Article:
Rest Day Nutrition: How And What To Eat To Enhance Recovery
As many of you complete your big virtual fall race in the coming weeks, it is important to consider what you will do afterward – from both a training and nutrition standpoint. And even if you are not planning to run a race soon, you likely take a rest day or two every week. The same principles apply to rest days as the recovery week and it is a popular topic I am often asked about. The bottom line: what you eat on rest days and on the days following a race can and will impact how well you are able to recover. Eat junk, and you will likely feel like junk. Eat well and you will likely return to running sooner, feeling better and well-rested.
We all need rest days, some more than others. They help our bodies recover from the work we put in day after day as well as allow us to go harder, faster, and longer in the days following. But do we need to eat the same on a rest day as we do on a training day?
Rest days not only allow our muscles to recover but also allow us to refuel with the right combination of macro and micronutrients to help repair muscle tissue and make those important training adaptations we are looking for.
Check out the following tips to help you adequately fuel up on rest days and even enhance your recovery efforts leading to faster, stronger performances on the roads, trails, or track in the future.
Do not cut carbs or calories. If you do not have enough of either, your body will not be able to adequately recover. Carbs are our main fuel source during exercise, and we have limited stores in our muscles and liver. When we deplete them – as we do during long runs or hard workouts – we need to adequately replenish those stores for future workouts to be successful. At minimum, aim to get at least 50% of your calories from carbs on rest days.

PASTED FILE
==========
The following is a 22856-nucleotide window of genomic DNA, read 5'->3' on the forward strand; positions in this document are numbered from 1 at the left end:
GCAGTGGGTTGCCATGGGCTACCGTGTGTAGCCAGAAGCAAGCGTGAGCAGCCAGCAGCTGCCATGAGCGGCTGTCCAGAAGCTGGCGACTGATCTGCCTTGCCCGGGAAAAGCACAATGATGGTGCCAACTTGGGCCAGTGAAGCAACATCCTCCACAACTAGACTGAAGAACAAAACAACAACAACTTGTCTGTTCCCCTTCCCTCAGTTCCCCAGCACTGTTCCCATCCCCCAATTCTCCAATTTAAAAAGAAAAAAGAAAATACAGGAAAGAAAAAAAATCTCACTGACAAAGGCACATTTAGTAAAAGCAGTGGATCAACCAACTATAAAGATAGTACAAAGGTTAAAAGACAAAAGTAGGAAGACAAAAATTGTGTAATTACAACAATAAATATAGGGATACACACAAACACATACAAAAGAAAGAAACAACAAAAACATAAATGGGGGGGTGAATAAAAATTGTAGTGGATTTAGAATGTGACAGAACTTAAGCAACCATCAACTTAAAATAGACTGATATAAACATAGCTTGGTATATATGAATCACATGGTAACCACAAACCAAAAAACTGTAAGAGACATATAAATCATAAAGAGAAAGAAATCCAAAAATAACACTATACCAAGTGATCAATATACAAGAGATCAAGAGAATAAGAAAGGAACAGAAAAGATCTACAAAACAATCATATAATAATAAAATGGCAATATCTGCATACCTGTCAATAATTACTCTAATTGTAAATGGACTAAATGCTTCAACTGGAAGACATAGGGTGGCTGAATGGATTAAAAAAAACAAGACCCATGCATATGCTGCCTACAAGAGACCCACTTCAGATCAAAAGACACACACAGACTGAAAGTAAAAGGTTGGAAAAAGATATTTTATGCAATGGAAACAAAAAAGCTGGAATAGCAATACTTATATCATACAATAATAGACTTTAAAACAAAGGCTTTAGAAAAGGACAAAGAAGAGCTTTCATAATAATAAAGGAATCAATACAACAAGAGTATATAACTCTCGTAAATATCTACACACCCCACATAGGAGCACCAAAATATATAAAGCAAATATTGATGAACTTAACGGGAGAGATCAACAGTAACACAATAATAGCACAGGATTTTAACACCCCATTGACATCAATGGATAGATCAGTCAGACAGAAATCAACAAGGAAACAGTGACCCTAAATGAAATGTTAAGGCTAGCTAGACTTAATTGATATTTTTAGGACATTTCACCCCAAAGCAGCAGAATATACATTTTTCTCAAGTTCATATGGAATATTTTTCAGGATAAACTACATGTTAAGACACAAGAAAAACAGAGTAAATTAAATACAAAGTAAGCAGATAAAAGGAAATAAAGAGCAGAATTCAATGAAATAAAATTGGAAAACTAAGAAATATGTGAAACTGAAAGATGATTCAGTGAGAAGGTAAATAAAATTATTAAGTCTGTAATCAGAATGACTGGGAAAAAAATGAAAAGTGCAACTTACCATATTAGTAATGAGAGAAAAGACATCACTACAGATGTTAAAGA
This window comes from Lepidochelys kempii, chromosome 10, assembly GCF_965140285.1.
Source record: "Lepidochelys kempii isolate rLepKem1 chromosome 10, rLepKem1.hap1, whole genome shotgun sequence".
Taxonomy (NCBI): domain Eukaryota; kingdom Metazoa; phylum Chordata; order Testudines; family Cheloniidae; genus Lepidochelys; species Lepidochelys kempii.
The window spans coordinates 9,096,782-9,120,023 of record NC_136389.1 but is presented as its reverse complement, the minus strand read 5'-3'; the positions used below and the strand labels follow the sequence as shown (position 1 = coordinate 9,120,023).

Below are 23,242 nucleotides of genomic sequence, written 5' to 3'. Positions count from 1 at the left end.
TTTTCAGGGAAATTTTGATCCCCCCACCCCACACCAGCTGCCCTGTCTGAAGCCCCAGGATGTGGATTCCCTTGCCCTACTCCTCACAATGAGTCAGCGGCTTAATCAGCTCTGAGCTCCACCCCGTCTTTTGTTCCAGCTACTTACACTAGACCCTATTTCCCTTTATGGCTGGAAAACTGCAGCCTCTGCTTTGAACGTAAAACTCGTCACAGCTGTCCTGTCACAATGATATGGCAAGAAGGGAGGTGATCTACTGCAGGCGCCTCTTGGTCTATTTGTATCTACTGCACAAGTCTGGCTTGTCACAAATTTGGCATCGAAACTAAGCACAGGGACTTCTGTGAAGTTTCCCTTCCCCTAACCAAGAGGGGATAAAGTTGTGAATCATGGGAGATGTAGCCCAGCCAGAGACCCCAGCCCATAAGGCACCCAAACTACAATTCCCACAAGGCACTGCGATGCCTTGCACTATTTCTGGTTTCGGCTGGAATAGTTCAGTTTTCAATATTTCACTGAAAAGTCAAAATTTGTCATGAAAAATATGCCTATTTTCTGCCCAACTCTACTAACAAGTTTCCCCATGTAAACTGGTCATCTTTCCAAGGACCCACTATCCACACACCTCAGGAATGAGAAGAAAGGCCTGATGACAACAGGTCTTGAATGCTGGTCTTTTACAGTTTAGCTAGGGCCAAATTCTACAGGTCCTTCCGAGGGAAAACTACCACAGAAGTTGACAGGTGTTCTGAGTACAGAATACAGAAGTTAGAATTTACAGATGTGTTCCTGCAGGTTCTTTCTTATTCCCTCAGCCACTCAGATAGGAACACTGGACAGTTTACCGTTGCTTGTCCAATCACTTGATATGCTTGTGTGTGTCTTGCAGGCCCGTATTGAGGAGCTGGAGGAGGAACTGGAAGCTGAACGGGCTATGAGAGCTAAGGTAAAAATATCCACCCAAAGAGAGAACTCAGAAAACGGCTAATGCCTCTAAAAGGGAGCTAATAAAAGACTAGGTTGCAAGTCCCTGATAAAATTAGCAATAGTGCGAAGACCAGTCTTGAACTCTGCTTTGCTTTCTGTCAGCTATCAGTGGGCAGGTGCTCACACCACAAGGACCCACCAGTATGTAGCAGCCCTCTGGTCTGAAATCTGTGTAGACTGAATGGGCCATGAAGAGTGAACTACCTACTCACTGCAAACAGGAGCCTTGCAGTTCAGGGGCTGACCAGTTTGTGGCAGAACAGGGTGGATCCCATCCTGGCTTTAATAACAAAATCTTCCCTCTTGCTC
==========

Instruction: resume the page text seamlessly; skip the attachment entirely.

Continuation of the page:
A good way to ensure you are getting enough: include a carbohydrate-rich food or beverage at each meal and snack. To translate to your plate, at least 1/4 to 1/3 of your plate should be dedicated to carbs, whether it is rice, pasta, potatoes, or a starchy vegetable like corn, carrots, or peas. Emphasize nutrient-dense carbohydrate sources when possible, like whole grain pasta, brown rice, sweet potatoes, or quinoa. In other words, getting the most nutritional bang for your carbohydrate buck. Refined or processed grains are fine, but on rest days we tend to tolerate higher fiber options and with those whole-grain versions, you are also getting some extra B-vitamins and protein. Further, the added fiber will help fill you up and leave you more satiated.
Pack in some high-quality protein. On rest days our muscles have the best chance to fully rebuild and ultimately get stronger. To do that, you need adequate protein preferably spread out over the course of the day to enhance muscle protein synthesis that takes place all day long. If you only eat protein-containing foods at dinner, you are missing out on the chance to enhance your recovery. You may also find you are constantly hungry. Spreading out your intake can help not only from a muscle rebuilding standpoint but also with feeling fuller and preventing the late afternoon or post-dinner hangry monster. As with my suggestion for carbs, try to include a protein-containing food at each meal and snack. Aim to have it take up at least ¼ of your plate.